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Accumulated Interest: Part I. You have $100 in a savings account which earns 2% annual interest. After one year of accumulating interest, how much money is in the savings account?
Accumulated Interest: Part I. You have $100 in a savings account which earns 2% annual interest. After one year of accumulating interest, how much money is in the savings account?
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Answer: $102. As the savings account increases by 2% annually, 2% of $100 is $2. Added together, at the end of the year the balance of your savings account is $102.
Answer: $102. As the savings account increases by 2% annually, 2% of $100 is $2. Added together, at the end of the year the balance of your savings account is $102.
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Accumulated Interest: Part II. You have $100 in a savings account which earns 2% annual interest. After ten years of accumulating interest, how much money is in the savings account?
Accumulated Interest: Part II. You have $100 in a savings account which earns 2% annual interest. After ten years of accumulating interest, how much money is in the savings account?
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Answer: More than $120. When left untouched, your savings account grows each year. In the first year, it reaches $102, an increase of $2. However, it doesn’t just increase by $2 each year (if it did, then the answer would be $120). In fact, it grows by 2% of the total balance each year. Thus, while the rate remains unchanged, the dollar amount of increase rises year after year, from $2 to $2.04 to $2.08, etc. This is how interest accumulates, known as compounding. After ten years, the savings account will have $121.90.
Answer: More than $120. When left untouched, your savings account grows each year. In the first year, it reaches $102, an increase of $2. However, it doesn’t just increase by $2 each year (if it did, then the answer would be $120). In fact, it grows by 2% of the total balance each year. Thus, while the rate remains unchanged, the dollar amount of increase rises year after year, from $2 to $2.04 to $2.08, etc. This is how interest accumulates, known as compounding. After ten years, the savings account will have $121.90.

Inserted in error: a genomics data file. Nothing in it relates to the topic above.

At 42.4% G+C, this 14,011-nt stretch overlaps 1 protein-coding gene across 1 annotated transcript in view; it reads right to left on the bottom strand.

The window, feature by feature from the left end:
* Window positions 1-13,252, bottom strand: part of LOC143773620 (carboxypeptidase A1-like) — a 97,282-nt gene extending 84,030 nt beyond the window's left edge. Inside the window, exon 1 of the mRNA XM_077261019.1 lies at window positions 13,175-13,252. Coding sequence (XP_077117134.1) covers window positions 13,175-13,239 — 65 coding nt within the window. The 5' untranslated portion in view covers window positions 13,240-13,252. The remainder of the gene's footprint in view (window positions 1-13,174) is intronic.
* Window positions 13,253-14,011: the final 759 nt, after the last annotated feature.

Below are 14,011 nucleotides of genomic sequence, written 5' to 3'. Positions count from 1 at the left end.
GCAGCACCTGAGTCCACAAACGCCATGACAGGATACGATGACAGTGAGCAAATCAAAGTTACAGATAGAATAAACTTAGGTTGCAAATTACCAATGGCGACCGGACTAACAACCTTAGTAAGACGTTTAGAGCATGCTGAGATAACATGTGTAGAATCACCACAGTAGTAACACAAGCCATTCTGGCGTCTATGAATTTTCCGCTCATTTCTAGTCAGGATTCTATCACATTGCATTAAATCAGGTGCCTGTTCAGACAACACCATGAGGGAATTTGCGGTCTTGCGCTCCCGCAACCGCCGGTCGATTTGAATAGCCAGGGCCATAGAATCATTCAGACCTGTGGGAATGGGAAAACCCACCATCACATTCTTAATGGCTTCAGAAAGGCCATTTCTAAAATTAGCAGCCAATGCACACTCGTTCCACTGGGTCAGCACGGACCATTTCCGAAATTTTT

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Inflation: Part I. Your savings account, which earns 2% annually, grows gradually. However, inflation currently runs at 3%. After one year at the 3% inflation rate, is the money in your savings account able to buy more, less or the same as the day you deposited the money?
Inflation: Part I. Your savings account, which earns 2% annually, grows gradually. However, inflation currently runs at 3%. After one year at the 3% inflation rate, is the money in your savings account able to buy more, less or the same as the day you deposited the money?
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Answer: Less. As inflation (3%) is higher than your saving account’s annual interest rate (2%), your savings account will fall behind inflation during the sample year of the question. Thus, your money is worth less than when you deposited it.
Answer: Less. As inflation (3%) is higher than your saving account’s annual interest rate (2%), your savings account will fall behind inflation during the sample year of the question. Thus, your money is worth less than when you deposited it.
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Inflation: Part II. In a year when inflation rises at 2% and your paycheck rises by 3%, are you able to purchase more, less or the same amount of goods and services at the end of the year?
Inflation: Part II. In a year when inflation rises at 2% and your paycheck rises by 3%, are you able to purchase more, less or the same amount of goods and services at the end of the year?
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Answer: More. The price of goods and services rise at the rate of inflation (2% in this question). Thus, if your paycheck increases faster than inflation (3%), you will be making more than enough to make up for the increased price of goods and services.
Answer: More. The price of goods and services rise at the rate of inflation (2% in this question). Thus, if your paycheck increases faster than inflation (3%), you will be making more than enough to make up for the increased price of goods and services.
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Mortgages: Part I. You want to pay as little interest as possible on a home mortgage, regardless of the monthly payment. Do 30-year mortgages or 15-year mortgages have lower interest rates?
Mortgages: Part I. You want to pay as little interest as possible on a home mortgage, regardless of the monthly payment. Do 30-year mortgages or 15-year mortgages have lower interest rates?